Opioid Profiteers and Nonprofits Corrupt World Health Organization Policy
A new bipartisan report by representatives Katherine Clark (D-MA) and Hal Rogers (R-KY) shines a spotlight on how opioid profiteers have worked to weaken WHO guidelines regarding dangerous painkillers, often by utilizing nonprofit front groups.
In 2017 alone, upwards of 50,000 people died from opioid overdoses in the United States. For decades, lax regulation resulted in the over-prescription of highly addictive opioids, which subsequently spurred a nation-wide public health crisis. Clark and Roger’s report indicates that the same pharmaceutical interests that advocated for large scale opioid prescriptions in the United States have pursued similiar goals overseas.
A statement from Clark’s office explains the scope of the opioid industry’s nefarious meddling in WHO policy:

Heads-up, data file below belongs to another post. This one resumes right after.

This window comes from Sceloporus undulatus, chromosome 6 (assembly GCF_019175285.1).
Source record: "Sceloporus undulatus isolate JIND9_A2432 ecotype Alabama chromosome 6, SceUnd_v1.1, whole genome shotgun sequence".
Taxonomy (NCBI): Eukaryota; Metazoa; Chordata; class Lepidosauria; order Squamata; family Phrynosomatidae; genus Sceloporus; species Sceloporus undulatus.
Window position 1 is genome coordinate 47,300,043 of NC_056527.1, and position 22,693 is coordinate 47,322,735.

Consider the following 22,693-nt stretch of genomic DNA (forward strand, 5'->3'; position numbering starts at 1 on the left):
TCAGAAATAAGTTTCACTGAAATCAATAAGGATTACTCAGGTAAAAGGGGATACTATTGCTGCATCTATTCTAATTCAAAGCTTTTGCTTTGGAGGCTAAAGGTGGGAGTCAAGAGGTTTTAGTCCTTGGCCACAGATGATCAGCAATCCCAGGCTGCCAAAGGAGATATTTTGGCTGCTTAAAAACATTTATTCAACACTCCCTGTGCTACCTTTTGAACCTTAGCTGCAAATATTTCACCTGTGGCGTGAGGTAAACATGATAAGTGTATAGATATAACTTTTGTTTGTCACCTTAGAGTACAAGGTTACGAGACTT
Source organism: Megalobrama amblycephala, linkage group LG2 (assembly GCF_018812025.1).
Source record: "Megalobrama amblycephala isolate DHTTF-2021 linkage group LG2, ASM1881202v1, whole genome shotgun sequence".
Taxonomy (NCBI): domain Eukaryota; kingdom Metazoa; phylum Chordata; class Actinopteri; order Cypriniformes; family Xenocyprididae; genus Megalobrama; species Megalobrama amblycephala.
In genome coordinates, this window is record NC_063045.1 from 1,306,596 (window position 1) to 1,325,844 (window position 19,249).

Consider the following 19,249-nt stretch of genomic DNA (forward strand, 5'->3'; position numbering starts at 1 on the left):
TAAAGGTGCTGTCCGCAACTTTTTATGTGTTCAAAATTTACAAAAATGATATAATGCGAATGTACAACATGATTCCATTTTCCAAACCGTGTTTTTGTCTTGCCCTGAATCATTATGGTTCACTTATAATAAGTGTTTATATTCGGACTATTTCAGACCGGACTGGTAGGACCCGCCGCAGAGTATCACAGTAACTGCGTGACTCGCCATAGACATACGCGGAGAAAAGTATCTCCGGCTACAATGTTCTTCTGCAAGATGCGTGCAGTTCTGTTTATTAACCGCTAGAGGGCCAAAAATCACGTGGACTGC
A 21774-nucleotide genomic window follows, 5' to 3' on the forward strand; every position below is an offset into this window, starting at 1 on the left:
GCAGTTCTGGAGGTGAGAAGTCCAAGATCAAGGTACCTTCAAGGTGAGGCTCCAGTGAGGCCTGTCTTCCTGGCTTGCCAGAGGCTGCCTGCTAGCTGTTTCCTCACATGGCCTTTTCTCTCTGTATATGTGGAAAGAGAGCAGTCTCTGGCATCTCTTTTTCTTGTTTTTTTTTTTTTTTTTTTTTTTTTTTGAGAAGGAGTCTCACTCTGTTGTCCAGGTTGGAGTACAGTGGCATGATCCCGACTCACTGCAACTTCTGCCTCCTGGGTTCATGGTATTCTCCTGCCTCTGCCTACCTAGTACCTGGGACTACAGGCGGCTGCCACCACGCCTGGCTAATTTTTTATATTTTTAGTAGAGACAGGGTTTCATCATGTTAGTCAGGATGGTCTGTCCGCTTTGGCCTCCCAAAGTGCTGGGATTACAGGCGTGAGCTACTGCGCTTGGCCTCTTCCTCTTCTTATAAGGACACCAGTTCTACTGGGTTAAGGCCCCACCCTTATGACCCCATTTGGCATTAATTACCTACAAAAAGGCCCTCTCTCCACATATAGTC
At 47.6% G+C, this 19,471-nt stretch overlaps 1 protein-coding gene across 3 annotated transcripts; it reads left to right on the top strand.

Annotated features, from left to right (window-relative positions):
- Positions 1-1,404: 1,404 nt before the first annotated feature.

The web of influence we uncovered paints a picture of a public health organization that has been corrupted by the opioid industry. The WHO appears to be lending the opioid industry its voice and credibility, and as a result, a trusted public health organization is trafficking dangerous misinformation that could lead to a global opioid epidemic.
For example, the WHO’s report on prescribing drugs such as Oxycontin to children warns against “opiophobia.” Purdue Pharma—the highly profitable company behind Oxycontin—frequently utilizes this manufactured term to mislead consumers, lawmakers, and NGOs on the risks associated with their painkillers.
Purdue and its owners—members of the Sackler family—are the focus of multiple high-profile lawsuits by state attorneys general and victims of the opioid epidemic. The Sacklers received an additional PR blow earlier this year when major nonprofit institutions began turning down their donations in a stand against opioid profiteering.
Clark and Rogers’ report also names two nonprofits funded by pharmaceutical interests that have contributed to the international misinformation campaign on opioids: the American Pain Society and the International Society for the Study of Pain.
This global network underscores the corrupting influence of dark money on the nonprofit sector. It is the responsibility of those committed to promoting the social good—including nonprofit professionals and donors—to learn how to spot the signs.